riefing reporters in Geneva on Friday, UNHCR spokesperson, Elizabeth Throssell, said that colleagues in the field had reported that bodies had been found on two of the boats: “You can imagine how traumatising that was for the people, who were rescued,” she said. According to news reports, the migrants had sailed from North Africa.
On one of the six vessels found adrift in the Straits of Gibraltar, in the western Mediterranean Sea, 33 people had been rescued, but 12 had died and a further 12 were missing.
On another of the boats, 57 people had been on board, including one that had already died by the time of the rescue. “There was a massive sea-swell that threw them into the water”, added Ms Throssell, who said that among the survivors was a mother and her two-year-old child, who was evacuated by helicopter, after she was found to be suffering from hypothermia.
She added that many of the survivors were being held at detention centres at the Port of Almeria in Spain. “Our implementing partner is there to provide the people with information and support and to help any potential protection and other needs and of course to promote access to the asylum process for those, who may need it”.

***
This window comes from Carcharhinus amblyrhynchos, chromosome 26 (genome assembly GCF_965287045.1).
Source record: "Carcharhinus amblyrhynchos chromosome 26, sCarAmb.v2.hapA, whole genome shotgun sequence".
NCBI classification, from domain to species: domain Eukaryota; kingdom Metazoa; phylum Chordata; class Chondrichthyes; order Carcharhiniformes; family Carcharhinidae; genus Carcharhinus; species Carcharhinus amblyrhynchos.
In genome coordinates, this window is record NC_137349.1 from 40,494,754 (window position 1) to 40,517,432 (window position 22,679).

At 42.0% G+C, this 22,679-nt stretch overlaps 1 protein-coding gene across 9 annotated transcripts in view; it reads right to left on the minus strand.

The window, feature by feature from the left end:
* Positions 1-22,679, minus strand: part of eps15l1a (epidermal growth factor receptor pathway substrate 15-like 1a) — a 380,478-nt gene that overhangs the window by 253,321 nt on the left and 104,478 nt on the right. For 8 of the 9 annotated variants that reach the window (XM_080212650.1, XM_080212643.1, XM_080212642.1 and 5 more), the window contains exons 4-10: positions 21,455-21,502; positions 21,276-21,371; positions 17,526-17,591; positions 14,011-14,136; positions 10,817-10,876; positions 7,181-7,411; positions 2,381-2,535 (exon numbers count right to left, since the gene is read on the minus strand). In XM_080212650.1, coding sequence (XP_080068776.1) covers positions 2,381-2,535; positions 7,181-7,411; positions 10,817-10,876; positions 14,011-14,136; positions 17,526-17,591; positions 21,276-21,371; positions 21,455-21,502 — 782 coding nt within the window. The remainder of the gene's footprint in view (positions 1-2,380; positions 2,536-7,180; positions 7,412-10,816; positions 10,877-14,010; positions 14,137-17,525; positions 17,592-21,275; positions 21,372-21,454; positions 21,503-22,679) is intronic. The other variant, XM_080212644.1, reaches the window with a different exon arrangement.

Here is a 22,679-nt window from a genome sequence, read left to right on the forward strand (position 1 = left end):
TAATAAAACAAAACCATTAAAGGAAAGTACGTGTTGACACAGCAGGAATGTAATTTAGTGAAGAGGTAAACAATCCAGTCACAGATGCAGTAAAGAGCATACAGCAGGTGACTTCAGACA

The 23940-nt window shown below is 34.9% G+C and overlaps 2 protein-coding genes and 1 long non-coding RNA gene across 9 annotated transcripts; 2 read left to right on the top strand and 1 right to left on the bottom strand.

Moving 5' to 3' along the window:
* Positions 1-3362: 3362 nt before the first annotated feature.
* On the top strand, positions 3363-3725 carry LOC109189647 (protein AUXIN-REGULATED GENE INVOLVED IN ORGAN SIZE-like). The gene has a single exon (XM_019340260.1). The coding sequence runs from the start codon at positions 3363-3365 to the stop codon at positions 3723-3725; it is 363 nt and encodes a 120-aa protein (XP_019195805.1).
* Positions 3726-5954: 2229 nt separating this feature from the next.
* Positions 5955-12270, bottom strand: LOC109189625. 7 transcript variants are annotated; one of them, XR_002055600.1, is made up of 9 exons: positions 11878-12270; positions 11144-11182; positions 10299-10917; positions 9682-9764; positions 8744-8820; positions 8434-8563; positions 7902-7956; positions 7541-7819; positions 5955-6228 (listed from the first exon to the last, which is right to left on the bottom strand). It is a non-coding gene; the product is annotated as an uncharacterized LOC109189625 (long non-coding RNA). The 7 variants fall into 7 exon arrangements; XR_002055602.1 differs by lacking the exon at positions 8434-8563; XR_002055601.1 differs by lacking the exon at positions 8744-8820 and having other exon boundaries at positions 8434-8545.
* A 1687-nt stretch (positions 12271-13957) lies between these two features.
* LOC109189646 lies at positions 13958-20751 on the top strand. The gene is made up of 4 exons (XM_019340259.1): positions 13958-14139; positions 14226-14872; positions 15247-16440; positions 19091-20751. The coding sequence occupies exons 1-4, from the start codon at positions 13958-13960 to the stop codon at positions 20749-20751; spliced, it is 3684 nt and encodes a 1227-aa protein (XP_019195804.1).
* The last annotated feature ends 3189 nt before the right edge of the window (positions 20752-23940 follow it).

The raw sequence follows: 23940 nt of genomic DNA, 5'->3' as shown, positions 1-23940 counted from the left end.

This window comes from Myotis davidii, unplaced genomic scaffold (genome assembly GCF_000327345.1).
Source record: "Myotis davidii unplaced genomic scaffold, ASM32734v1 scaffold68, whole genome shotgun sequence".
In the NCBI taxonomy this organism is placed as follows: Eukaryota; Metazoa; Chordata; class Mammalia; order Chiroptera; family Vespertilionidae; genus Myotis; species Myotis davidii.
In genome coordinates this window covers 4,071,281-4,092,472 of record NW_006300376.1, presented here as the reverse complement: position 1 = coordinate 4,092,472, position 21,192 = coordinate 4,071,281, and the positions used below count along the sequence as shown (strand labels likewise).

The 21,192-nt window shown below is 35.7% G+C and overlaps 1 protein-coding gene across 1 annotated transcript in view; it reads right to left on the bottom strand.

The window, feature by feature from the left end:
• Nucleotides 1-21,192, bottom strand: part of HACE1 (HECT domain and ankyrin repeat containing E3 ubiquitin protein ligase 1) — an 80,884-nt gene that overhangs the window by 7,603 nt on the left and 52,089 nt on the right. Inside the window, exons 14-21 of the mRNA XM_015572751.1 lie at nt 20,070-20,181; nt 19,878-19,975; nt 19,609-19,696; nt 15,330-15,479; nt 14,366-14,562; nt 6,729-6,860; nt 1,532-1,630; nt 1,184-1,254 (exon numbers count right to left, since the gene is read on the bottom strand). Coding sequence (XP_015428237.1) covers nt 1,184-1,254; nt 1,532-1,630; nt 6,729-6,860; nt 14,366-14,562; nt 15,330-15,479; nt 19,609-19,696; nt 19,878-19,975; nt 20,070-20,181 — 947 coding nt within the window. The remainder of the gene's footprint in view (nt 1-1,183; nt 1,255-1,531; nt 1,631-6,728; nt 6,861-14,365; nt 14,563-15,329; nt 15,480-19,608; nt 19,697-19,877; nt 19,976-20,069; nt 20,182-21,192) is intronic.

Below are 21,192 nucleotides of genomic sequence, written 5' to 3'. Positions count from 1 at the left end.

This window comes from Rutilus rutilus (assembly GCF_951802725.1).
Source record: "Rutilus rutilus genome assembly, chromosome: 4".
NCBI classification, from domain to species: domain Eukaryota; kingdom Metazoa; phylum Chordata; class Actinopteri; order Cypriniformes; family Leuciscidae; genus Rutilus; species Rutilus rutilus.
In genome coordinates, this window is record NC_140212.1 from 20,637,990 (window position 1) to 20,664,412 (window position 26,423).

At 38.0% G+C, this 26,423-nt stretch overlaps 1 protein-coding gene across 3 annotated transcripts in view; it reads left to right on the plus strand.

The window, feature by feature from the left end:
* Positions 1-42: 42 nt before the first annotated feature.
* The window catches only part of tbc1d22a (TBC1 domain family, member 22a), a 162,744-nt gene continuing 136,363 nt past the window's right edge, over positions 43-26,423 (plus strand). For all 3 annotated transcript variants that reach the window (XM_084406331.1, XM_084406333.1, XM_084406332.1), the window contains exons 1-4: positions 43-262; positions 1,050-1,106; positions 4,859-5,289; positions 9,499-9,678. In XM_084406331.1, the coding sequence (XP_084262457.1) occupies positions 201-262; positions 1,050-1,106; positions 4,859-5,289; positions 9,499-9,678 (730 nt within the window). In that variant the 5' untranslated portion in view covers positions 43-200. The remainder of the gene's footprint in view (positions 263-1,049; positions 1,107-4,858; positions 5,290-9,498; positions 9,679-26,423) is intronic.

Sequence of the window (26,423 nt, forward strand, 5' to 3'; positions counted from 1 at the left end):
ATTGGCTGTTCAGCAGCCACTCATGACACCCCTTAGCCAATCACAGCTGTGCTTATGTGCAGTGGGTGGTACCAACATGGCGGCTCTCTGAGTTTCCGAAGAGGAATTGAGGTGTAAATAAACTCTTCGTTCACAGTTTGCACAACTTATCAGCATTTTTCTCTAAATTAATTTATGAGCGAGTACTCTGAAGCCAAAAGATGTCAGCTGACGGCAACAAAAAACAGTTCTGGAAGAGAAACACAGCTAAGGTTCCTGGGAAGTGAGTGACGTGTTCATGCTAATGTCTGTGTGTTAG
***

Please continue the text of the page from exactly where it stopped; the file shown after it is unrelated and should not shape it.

Delivering the latest overall statistics on the deadly Mediterranean migration route, UN migration agency (IOM) spokesperson, Joel Millman, told journalists that as of 19 December, 113,000 migrants had entered Europe by sea so far this year; the lowest recorded in five years.
But recently, the death rate for migrants attempting to reach Spain, had tragically begun to tick upwards, with 769 fatalities registered on the western Mediterranean migration route. “That’s only slightly more than half of all on the Central Mediterranean route from North Africa to Italy, but what’s remarkable is how rapidly that number has increased over the last three months.”
He said it was likely that there will be “more incidents like this” in the next ten days.
The Insides Speak.